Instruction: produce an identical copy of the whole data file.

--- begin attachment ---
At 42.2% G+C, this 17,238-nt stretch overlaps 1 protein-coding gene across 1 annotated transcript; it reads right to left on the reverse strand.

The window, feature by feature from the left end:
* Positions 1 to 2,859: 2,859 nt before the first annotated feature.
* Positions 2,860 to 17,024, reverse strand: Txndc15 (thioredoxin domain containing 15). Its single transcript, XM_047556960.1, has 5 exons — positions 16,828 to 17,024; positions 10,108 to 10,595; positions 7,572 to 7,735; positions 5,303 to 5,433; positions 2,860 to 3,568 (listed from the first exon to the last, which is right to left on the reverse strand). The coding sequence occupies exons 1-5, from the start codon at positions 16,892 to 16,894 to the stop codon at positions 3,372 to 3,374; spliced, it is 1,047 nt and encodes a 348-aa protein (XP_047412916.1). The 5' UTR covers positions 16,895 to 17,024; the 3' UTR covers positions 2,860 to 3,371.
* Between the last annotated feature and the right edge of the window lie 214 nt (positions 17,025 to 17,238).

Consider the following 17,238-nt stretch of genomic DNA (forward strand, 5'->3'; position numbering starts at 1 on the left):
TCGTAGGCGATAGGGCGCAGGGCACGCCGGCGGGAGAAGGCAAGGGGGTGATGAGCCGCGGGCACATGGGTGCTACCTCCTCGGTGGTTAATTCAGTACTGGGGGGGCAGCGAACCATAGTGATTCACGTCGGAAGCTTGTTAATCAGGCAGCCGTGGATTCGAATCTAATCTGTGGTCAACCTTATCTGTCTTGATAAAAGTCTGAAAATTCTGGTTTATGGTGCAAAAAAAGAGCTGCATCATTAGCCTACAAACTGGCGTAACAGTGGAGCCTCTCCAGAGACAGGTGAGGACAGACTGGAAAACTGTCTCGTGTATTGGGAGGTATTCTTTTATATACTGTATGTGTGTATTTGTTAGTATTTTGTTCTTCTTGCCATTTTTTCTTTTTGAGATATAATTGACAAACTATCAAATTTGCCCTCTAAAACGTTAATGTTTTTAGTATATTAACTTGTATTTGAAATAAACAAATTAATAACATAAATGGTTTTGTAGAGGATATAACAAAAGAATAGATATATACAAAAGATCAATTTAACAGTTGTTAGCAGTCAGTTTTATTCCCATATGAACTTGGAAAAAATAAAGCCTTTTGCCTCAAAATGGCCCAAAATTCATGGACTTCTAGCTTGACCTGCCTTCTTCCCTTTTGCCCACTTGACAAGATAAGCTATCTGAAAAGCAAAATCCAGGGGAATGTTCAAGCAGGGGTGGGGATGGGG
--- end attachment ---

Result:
At 42.2% G+C, this 17,238-nt stretch overlaps 1 protein-coding gene across 1 annotated transcript; it reads right to left on the reverse strand.

The window, feature by feature from the left end:
* Positions 1 to 2,859: 2,859 nt before the first annotated feature.
* Positions 2,860 to 17,024, reverse strand: Txndc15 (thioredoxin domain containing 15). Its single transcript, XM_047556960.1, has 5 exons — positions 16,828 to 17,024; positions 10,108 to 10,595; positions 7,572 to 7,735; positions 5,303 to 5,433; positions 2,860 to 3,568 (listed from the first exon to the last, which is right to left on the reverse strand). The coding sequence occupies exons 1-5, from the start codon at positions 16,892 to 16,894 to the stop codon at positions 3,372 to 3,374; spliced, it is 1,047 nt and encodes a 348-aa protein (XP_047412916.1). The 5' UTR covers positions 16,895 to 17,024; the 3' UTR covers positions 2,860 to 3,371.
* Between the last annotated feature and the right edge of the window lie 214 nt (positions 17,025 to 17,238).

Consider the following 17,238-nt stretch of genomic DNA (forward strand, 5'->3'; position numbering starts at 1 on the left):
TCGTAGGCGATAGGGCGCAGGGCACGCCGGCGGGAGAAGGCAAGGGGGTGATGAGCCGCGGGCACATGGGTGCTACCTCCTCGGTGGTTAATTCAGTACTGGGGGGGCAGCGAACCATAGTGATTCACGTCGGAAGCTTGTTAATCAGGCAGCCGTGGATTCGAATCTAATCTGTGGTCAACCTTATCTGTCTTGATAAAAGTCTGAAAATTCTGGTTTATGGTGCAAAAAAAGAGCTGCATCATTAGCCTACAAACTGGCGTAACAGTGGAGCCTCTCCAGAGACAGGTGAGGACAGACTGGAAAACTGTCTCGTGTATTGGGAGGTATTCTTTTATATACTGTATGTGTGTATTTGTTAGTATTTTGTTCTTCTTGCCATTTTTTCTTTTTGAGATATAATTGACAAACTATCAAATTTGCCCTCTAAAACGTTAATGTTTTTAGTATATTAACTTGTATTTGAAATAAACAAATTAATAACATAAATGGTTTTGTAGAGGATATAACAAAAGAATAGATATATACAAAAGATCAATTTAACAGTTGTTAGCAGTCAGTTTTATTCCCATATGAACTTGGAAAAAATAAAGCCTTTTGCCTCAAAATGGCCCAAAATTCATGGACTTCTAGCTTGACCTGCCTTCTTCCCTTTTGCCCACTTGACAAGATAAGCTATCTGAAAAGCAAAATCCAGGGGAATGTTCAAGCAGGGGTGGGGATGGGG